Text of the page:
My company does not have a matching 401k. Instead it is a profit sharing 401k. How should I approach this? Should I consider investing primarily in an IRA instead? How much should I be contributing since there is no maxed matching contribution amount like a matching 401k? The max contribution, period, per year is $16,500.

Currently I'm putting 5% into the 401k, but was planning on increasing it to at least 10% at the next available time (I can only adjust contributions semi-annually). I just started on this 401k a few months ago (I'm 23 years old).

  • I'd be using an IRA (or perhaps a Roth IRA, depending on your situation) just to have more control over my investments. I've never heard of not being able to adjust your contribution amount and allocations at any time (although my world of experience is small).
    – justkt
    Commented Aug 17, 2010 at 17:33
  • @justkt I can stop contributing at any time, but I can only adjust the contribution percentage semi-annualy Commented Aug 17, 2010 at 17:39
  • How does the profit sharing work? Do they put that money in your 401k even if you don't contribute anything to it? Or do you have to contribute to the 401k to participate in the profit sharing? Commented Aug 17, 2010 at 20:22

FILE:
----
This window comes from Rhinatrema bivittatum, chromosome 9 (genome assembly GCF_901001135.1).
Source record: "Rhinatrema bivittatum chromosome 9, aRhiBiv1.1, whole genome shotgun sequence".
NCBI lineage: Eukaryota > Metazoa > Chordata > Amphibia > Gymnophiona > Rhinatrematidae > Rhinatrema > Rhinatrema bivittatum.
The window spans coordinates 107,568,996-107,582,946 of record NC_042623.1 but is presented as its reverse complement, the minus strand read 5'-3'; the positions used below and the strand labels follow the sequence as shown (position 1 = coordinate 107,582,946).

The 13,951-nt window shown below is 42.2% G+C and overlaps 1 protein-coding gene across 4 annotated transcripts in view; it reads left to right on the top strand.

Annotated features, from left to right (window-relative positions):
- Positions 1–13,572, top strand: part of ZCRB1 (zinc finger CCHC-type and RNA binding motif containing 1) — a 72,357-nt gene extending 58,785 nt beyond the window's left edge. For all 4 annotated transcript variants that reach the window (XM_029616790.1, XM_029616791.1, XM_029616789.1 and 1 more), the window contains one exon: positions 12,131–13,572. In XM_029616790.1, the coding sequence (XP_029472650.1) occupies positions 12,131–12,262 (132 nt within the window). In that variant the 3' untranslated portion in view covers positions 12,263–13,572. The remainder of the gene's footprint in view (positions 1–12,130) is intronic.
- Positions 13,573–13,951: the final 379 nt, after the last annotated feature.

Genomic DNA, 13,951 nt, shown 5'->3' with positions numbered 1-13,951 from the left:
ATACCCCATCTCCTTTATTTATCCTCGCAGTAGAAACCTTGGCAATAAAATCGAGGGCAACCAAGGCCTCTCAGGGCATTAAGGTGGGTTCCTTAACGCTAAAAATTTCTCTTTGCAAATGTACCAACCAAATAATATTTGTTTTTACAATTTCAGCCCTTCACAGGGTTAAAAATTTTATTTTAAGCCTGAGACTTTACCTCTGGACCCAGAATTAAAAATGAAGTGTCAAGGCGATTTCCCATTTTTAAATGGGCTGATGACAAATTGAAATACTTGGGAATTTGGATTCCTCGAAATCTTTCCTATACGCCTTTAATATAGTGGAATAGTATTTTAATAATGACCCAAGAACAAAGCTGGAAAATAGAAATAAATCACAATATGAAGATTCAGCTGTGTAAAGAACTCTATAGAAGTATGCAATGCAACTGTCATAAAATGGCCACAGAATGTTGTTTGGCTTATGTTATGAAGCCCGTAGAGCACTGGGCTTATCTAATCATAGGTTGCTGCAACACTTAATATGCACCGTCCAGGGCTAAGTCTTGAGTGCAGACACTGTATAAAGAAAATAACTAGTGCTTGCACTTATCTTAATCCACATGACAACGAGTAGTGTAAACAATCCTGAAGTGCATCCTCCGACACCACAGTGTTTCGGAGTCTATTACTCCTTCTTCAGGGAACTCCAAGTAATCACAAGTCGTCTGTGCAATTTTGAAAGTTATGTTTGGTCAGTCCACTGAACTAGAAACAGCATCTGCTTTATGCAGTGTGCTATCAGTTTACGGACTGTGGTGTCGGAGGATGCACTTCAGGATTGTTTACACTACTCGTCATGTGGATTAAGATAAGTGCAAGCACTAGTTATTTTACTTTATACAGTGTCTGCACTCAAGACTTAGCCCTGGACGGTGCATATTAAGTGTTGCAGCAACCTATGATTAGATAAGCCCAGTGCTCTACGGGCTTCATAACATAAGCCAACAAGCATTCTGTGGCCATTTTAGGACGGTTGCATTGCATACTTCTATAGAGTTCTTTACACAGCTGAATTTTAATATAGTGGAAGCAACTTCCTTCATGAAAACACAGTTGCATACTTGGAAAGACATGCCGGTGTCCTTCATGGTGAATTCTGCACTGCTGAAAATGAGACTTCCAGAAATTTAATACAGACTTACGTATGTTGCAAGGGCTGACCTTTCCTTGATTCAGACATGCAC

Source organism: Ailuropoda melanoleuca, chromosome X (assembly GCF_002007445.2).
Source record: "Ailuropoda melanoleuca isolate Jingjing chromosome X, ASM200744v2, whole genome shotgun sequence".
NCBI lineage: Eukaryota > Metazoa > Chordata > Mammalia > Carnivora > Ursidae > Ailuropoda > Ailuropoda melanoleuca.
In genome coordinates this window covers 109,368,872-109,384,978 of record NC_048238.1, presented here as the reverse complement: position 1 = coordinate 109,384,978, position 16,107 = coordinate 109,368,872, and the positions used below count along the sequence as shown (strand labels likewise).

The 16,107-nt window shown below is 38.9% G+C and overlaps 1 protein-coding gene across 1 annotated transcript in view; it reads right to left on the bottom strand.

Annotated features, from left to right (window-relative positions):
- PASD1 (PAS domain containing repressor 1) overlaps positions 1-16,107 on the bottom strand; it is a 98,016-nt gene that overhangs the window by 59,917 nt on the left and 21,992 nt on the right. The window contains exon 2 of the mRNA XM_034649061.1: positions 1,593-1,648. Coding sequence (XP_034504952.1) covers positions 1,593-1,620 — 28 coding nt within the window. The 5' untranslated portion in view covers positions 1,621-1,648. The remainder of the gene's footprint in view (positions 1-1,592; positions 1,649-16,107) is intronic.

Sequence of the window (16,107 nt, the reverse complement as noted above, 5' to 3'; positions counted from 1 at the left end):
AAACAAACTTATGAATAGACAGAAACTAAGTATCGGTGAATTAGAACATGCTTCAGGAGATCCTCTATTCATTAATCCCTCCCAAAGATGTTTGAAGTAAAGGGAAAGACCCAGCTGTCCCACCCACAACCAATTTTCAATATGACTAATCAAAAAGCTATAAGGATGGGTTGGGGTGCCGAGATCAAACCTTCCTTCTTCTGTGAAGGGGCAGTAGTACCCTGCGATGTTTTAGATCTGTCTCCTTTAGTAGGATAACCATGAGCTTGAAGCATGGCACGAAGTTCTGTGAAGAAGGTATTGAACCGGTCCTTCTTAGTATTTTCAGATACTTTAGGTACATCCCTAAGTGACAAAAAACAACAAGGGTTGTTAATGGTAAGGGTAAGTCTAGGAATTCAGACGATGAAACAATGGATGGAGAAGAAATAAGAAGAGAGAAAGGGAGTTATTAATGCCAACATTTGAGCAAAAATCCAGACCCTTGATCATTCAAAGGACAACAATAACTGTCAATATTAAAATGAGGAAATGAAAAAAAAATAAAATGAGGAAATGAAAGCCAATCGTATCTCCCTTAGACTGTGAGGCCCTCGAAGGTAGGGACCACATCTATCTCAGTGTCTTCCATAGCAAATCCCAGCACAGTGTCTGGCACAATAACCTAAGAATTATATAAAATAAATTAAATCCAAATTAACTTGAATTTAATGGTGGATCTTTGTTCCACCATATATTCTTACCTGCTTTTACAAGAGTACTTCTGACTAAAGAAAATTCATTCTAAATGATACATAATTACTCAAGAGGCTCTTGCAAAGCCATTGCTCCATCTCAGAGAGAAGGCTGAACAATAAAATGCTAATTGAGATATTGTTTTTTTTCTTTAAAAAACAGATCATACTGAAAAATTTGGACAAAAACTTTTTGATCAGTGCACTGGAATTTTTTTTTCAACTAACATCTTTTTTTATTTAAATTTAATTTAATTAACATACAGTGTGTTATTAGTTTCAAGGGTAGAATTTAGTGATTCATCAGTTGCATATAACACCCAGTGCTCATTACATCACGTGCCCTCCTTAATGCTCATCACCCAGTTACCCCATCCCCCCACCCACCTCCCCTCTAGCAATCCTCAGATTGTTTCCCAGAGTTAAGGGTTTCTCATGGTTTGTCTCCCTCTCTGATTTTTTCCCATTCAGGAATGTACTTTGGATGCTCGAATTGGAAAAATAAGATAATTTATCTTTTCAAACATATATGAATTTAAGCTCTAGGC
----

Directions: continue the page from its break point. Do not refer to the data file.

• @Eric AFAIK, they will put money in the 401k no matter what the contribution is (unless I suppose you didn't sign up for the 401k at all). Employees gain access to the 401k after their first year of employment. Apparently last year they plumped a nice sum of money into everyone's accounts since we had a good year (and pay bonuses on top of that). Commented Aug 17, 2010 at 20:56

6 Answers 6


If there is no match and you are disciplined enough to contribute without it coming directly out of your paycheck, dump the 401K.

The reason: Most 401K plans have huge hidden fees built into the investment prices. You won't see them directly, but 3% is not uncommon. 3% is a horrible drag on your investment performance. Get an IRA or Roth IRA and pick something with low fees.

Bonus: You will have a lot more investment choices!

  • Good point, I didn't think about the hidden fees. Commented Aug 18, 2010 at 0:52
  • +1 for the huge hidden fees, I was just about to post this.
    – bstpierre
    Commented Aug 18, 2010 at 1:36
  • 3
    There is a way around the problem. Use the 401k to take advantage of the tax benefits and matching, if you have it. Then roll it over to an IRA as soon as you change jobs. At that point, you will have the best of both worlds.
    – James
    Commented Aug 18, 2010 at 15:56
  • If I understand profit sharing correctly, he gains a fair benefit from contributing at least a little (some "bonus" money based on profit).
    – C. Ross
    Commented Aug 18, 2010 at 16:43

I think it comes down to whether you are happy with the investment choices in the 401k. If you are, there is no reason not to invest there. Additionally, it doesn't have to be an either-or choice. You can invest up to the maximum in both accounts.

BTW, congratulations on thinking about retirement at your age. I wish I had been in a position to do that.